Motivation and emotions play an important role in the success of an event. Jointly, they ensure the creation of added value by the participants and the event itself. Greater ROI is generated by events where all stakeholders understand the goals and purpose. It is about measuring the planning, from the start to the end, setting detailed and measurable goals (on six levels) and proving value with result measurements. If you wish to set applicable and relevant goals, you must understand experience learning — how participants learn and change behaviour. It is a theory or model as well as a practical tool for improving ROI at events for the parties involved. Individual objectives must be smart and measurable. KPIs (key performance indicators) must also be set, preferably at the start of planning.

The simplest way to present the entire methodology is through an interview with Elling Hamso for Kongres Magazine from 2018.

“We will see a lot more multi-hub hybrid meetings”

Elling Hamso, one of the leading experts on measuring the ROI of meetings and events, started Event ROI Institute in 2005. He is a member of the jury of European Best Event Awards (EuBEA), Middle East Best Event Awards, Eventex Awards and national event awards in several European countries. He has received numerous awards and recognitions; in 2015, for example, he was awarded the Event Designer of the Year by the Meeting Design Institute.

Q: What is the ROI Methodology about?

It is about meeting design, mainly at the beginning and the end of the process, setting detailed and measurable objectives (at six levels) and proving the value by measuring the results. But to set good and relevant objectives, you also need to understand experience design, how people learn and change behaviour. It is a theory, or model, as well as a practical toolkit for improving event ROI for stakeholders.

Q: Which are the new concepts for creating unforgettable events?

There isn’t much new under the sun, but we are slowly learning from the cognitive and social sciences how important it is for learning that events are unforgettable. How feel-good dopamine improves our long-term memory, for example. How participant involvement and excitement are almost prerequisites for learning. I see fewer deaths by bullet points these days, but many congresses and conferences are still crime scenes.

Q: How important, as a strategic tool, are events?

What does it mean to be ‘strategic’? Playing a role in something bigger perhaps. Few events create much value in a vacuum. I see leading companies positioning events more as a component in a bigger campaign than just one-night stands. Events are potentially strategic tools if we understand the wider context in which they contribute to value.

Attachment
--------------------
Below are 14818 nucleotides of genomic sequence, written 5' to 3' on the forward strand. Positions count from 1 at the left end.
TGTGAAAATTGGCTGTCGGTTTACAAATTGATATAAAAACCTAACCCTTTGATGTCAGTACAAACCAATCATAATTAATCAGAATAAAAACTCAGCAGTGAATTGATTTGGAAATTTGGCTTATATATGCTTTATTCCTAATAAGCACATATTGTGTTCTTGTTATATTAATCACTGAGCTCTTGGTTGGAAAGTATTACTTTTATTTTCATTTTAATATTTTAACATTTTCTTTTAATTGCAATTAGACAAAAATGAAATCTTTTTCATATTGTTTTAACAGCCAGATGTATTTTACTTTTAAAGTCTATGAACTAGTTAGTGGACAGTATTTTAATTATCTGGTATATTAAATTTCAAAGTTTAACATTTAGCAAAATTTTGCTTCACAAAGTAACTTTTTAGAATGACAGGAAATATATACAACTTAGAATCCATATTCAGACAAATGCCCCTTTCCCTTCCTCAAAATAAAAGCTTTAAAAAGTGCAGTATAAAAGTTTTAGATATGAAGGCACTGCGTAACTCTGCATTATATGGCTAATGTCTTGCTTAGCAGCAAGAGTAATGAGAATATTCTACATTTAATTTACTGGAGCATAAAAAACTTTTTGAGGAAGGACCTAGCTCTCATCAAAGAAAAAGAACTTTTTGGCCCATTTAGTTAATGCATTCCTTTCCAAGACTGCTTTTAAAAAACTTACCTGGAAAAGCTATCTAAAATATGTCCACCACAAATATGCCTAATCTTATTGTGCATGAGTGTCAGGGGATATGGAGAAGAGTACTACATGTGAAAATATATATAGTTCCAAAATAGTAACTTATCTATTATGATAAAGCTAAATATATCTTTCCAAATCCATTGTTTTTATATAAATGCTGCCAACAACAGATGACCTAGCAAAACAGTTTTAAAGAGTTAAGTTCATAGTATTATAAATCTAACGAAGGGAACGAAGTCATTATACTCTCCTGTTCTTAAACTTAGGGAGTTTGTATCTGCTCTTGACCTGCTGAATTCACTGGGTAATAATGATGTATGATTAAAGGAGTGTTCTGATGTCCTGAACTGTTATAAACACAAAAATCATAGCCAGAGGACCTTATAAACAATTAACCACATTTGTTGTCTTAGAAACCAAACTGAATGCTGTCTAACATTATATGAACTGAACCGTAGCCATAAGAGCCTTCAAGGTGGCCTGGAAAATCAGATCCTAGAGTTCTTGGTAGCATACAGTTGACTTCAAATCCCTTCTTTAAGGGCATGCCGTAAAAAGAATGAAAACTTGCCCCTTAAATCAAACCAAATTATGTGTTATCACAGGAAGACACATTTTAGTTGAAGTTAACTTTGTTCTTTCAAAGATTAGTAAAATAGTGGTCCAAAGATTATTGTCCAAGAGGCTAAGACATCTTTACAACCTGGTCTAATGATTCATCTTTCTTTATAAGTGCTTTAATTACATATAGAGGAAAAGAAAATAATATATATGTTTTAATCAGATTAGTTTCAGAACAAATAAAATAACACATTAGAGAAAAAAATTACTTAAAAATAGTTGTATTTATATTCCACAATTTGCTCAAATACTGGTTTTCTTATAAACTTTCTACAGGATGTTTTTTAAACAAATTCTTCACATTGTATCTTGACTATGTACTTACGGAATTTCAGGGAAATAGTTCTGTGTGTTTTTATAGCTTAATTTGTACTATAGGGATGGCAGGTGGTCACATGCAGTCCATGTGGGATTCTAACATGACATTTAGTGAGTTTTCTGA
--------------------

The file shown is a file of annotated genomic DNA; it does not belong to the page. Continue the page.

“Events are potentially strategic tools if we understand the wider context in which they contribute to value”

Q: How would you define the added value of events?

The added value is very much in the context of a bigger strategy or campaign. But we need to be clear on the value before we talk about added value. Value for whom? It is rarely the objective of an event to create an unforgettable experience for its participants. That’s a means to an end, not the end. Who are the stakeholders, who pays, who is looking for value in return to improve profits or succeed in fulfilling the organisation’s mission? There is never value to participants or other stakeholders unless the event experience leads to a change in participant behaviour. Participants may have had an unforgettable time, but if they go back to their offices and do nothing different, there is no value to anybody, except the enjoyment at the moment. Then, the event becomes an item for consumption, not stakeholder investment.

Q: How to measure the added value of events?

Measurement is easy. The hard part is setting relevant and detailed measurable objectives. When you have those, magic happens, because now you are able to design the event to meet those specific objectives. You need to check that you have the right people in the room, those who can potentially change their behaviour to provide stakeholder value. You need to measure the quality of the physical and emotional learning environment, your instructional design, did it work, did participants learn and remember your information, did you change their attitudes, did they do what you needed them to do in order to provide business value to stakeholders.

Q: Where do you see changes coming in the event industry?

I think we will see a lot more multi-hub hybrid meetings. We have the technology, it’s cheap and reliable and as the Fresh 2018 conference in Copenhagen, Basel, London and Johannesburg demonstrated a few weeks ago, we are getting close to understanding how to apply the technology. It’s not the same as a single venue meeting, and it’s not the best option for every meeting, but for some, it is even better.


It is important to consider whether an event is worth attending and whether the event will genuinely create a return on investment.

Based on our experience, we have put together a few tips and recommendations for objectively evaluating the profitability of attending B2B events, tradeshows and conferences from the participants’ point of view.